The future of wine in Michigan looks promising, she said.
“I think we will continue to see the industry continue to mature and take advantage of new trends.”

Jones has been a member of MWGC for 13 years. In that time, she has seen attitudes about Michigan wine change from “I didn’t know they made wine in Michigan” to the state being considered a well-known wine region.

“Michigan wineries are learning to give people a range of experiences that encourages them to buy Michigan wine more frequently,” she said.

Rich Heritage of Heritage Vineyards, Mullica Hills, N.J., has seen a lot of changes in the few years he and his family have been in the winery business. His parents, Bill and Penni, represent the fifth generation of farmers on their land. Traditionally, they grew apples and peaches, but as that market declined for them a new window was opened with a call to Rutgers University.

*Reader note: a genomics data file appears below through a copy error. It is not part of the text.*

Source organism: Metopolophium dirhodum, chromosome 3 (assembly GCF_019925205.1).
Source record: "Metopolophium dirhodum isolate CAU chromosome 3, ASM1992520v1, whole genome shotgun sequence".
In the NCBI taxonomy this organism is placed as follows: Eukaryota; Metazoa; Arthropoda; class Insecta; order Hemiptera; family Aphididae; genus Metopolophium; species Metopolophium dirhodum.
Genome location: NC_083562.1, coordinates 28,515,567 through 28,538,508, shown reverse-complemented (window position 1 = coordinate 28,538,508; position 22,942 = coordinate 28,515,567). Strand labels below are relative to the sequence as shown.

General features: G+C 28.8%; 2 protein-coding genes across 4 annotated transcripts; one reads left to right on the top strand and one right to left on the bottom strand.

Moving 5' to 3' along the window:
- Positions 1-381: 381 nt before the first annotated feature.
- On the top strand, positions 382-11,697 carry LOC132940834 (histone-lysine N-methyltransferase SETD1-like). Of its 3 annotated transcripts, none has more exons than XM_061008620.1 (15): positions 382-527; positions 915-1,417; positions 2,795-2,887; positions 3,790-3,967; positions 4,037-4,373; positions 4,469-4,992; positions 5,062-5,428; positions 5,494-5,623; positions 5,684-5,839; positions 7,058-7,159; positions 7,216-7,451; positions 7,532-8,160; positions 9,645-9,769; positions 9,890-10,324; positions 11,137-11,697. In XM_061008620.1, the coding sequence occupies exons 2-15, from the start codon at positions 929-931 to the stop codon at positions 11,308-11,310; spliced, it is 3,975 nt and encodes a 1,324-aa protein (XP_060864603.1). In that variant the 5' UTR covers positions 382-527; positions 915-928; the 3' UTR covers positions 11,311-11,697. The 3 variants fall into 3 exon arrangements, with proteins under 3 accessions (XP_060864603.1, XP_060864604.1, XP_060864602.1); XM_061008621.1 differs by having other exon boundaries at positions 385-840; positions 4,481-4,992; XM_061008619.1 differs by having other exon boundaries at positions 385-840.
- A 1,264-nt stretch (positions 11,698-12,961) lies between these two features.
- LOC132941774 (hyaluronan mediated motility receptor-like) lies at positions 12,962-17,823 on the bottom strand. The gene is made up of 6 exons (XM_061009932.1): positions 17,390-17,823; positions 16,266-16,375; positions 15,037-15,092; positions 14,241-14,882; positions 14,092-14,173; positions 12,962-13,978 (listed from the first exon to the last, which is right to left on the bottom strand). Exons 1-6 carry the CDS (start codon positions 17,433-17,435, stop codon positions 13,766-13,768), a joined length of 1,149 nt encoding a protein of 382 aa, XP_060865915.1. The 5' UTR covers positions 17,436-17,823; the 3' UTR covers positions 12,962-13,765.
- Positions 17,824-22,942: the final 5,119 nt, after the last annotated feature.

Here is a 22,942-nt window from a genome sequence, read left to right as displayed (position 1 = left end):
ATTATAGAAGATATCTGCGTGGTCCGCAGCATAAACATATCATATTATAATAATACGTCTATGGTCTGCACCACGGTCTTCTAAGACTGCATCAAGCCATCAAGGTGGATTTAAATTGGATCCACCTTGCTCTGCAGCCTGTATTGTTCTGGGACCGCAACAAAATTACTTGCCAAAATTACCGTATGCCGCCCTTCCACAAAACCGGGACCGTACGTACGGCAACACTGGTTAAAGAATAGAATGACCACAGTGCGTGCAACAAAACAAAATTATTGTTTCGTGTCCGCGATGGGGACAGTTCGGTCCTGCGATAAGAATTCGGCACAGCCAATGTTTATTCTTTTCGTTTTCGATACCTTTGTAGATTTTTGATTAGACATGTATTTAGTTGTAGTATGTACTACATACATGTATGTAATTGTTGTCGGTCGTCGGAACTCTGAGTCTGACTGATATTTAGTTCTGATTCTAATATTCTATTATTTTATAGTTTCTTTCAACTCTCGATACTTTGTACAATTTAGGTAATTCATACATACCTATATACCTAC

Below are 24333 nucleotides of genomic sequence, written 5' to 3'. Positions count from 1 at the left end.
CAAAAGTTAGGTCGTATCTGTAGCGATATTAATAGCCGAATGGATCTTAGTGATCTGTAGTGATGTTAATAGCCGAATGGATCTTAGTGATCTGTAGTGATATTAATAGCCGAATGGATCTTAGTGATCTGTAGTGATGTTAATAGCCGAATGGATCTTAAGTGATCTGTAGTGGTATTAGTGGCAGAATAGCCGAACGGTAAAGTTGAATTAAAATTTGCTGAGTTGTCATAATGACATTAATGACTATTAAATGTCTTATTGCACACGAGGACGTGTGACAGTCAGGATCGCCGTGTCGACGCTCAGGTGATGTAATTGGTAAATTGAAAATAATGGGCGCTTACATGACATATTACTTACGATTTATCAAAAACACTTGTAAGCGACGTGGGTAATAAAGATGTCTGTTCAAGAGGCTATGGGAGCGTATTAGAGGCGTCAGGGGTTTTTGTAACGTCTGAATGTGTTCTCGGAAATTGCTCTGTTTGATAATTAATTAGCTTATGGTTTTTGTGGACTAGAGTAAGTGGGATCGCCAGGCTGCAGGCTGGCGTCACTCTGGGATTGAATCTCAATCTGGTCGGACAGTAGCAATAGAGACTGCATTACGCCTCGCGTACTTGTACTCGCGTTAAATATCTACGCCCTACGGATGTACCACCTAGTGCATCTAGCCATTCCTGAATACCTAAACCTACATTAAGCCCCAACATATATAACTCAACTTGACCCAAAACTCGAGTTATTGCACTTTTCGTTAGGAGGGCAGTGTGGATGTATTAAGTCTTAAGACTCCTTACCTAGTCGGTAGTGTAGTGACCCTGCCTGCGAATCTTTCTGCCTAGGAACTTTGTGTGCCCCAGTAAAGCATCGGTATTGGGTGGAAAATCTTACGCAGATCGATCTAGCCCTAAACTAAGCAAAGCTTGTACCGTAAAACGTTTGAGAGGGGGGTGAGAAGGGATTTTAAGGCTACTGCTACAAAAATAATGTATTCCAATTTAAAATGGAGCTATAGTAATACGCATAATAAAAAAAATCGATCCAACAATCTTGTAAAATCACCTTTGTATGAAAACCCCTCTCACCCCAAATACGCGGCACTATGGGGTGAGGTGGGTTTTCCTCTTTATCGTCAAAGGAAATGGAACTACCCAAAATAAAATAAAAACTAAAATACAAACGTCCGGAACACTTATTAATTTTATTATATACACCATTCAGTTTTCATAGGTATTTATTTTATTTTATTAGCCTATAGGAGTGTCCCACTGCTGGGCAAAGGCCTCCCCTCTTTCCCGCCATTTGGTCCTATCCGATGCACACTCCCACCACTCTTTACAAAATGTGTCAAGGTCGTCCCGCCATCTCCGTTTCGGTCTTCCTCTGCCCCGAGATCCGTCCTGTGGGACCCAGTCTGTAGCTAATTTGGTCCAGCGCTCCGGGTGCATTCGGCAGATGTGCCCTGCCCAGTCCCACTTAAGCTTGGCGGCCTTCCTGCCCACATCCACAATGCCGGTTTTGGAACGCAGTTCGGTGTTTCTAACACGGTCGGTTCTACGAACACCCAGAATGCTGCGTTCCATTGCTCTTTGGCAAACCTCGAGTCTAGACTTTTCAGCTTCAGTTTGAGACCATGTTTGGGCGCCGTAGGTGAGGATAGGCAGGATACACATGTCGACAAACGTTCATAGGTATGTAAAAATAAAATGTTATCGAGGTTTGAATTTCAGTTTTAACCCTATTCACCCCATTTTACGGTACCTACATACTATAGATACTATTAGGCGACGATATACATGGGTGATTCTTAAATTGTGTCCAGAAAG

“Our land is located on what is known as the outer coastal plains,” Heritage said. “It is made up of sandy, rocky, well-drained soils that (Rutgers Extension) said we should try growing grapes on. The climate here is very similar to Bordeaux, France, and we can grow many French varieties.”

The Heritage family started small and continues to be cautious.

“We test a 100-yard row of a variety and see how well it does for a while,” Heritage said. “If it does well, we’ll expand to an acre. We started an acre of Merlot and an acre of Chardonnay, and they did well. We have 10 to 15 varieties that have succeeded in our soil.”